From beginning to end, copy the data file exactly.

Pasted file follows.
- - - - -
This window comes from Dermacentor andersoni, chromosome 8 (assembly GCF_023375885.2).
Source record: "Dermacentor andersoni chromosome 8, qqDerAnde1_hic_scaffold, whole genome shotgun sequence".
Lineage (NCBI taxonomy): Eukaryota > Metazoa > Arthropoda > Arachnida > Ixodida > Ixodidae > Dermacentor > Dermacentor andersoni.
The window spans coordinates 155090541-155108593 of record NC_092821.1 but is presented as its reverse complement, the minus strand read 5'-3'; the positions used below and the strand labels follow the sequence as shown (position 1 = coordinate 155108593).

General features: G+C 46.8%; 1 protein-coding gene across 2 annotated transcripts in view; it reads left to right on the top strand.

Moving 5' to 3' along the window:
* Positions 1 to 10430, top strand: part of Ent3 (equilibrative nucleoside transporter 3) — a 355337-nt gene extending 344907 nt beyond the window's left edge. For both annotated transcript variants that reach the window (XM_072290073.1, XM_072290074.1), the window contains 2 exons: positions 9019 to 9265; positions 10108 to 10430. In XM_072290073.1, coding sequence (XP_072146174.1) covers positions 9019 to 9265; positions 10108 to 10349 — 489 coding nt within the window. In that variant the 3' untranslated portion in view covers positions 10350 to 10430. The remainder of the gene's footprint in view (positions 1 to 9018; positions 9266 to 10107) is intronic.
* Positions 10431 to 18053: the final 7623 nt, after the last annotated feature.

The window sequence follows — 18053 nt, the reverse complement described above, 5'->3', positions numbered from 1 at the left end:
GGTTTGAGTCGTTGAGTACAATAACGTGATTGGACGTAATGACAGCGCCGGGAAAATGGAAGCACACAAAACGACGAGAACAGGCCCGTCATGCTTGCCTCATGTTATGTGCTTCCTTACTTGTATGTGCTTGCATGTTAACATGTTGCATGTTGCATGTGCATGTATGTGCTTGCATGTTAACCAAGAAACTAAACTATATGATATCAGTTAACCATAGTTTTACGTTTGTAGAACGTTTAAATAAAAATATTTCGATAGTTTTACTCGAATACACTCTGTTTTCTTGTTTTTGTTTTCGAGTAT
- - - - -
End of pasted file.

This window comes from Dermacentor andersoni, chromosome 8 (assembly GCF_023375885.2).
Source record: "Dermacentor andersoni chromosome 8, qqDerAnde1_hic_scaffold, whole genome shotgun sequence".
Lineage (NCBI taxonomy): Eukaryota > Metazoa > Arthropoda > Arachnida > Ixodida > Ixodidae > Dermacentor > Dermacentor andersoni.
The window spans coordinates 155090541-155108593 of record NC_092821.1 but is presented as its reverse complement, the minus strand read 5'-3'; the positions used below and the strand labels follow the sequence as shown (position 1 = coordinate 155108593).

General features: G+C 46.8%; 1 protein-coding gene across 2 annotated transcripts in view; it reads left to right on the top strand.

Moving 5' to 3' along the window:
* Positions 1 to 10430, top strand: part of Ent3 (equilibrative nucleoside transporter 3) — a 355337-nt gene extending 344907 nt beyond the window's left edge. For both annotated transcript variants that reach the window (XM_072290073.1, XM_072290074.1), the window contains 2 exons: positions 9019 to 9265; positions 10108 to 10430. In XM_072290073.1, coding sequence (XP_072146174.1) covers positions 9019 to 9265; positions 10108 to 10349 — 489 coding nt within the window. In that variant the 3' untranslated portion in view covers positions 10350 to 10430. The remainder of the gene's footprint in view (positions 1 to 9018; positions 9266 to 10107) is intronic.
* Positions 10431 to 18053: the final 7623 nt, after the last annotated feature.

The window sequence follows — 18053 nt, the reverse complement described above, 5'->3', positions numbered from 1 at the left end:
GGTTTGAGTCGTTGAGTACAATAACGTGATTGGACGTAATGACAGCGCCGGGAAAATGGAAGCACACAAAACGACGAGAACAGGCCCGTCATGCTTGCCTCATGTTATGTGCTTCCTTACTTGTATGTGCTTGCATGTTAACATGTTGCATGTTGCATGTGCATGTATGTGCTTGCATGTTAACCAAGAAACTAAACTATATGATATCAGTTAACCATAGTTTTACGTTTGTAGAACGTTTAAATAAAAATATTTCGATAGTTTTACTCGAATACACTCTGTTTTCTTGTTTTTGTTTTCGAGTAT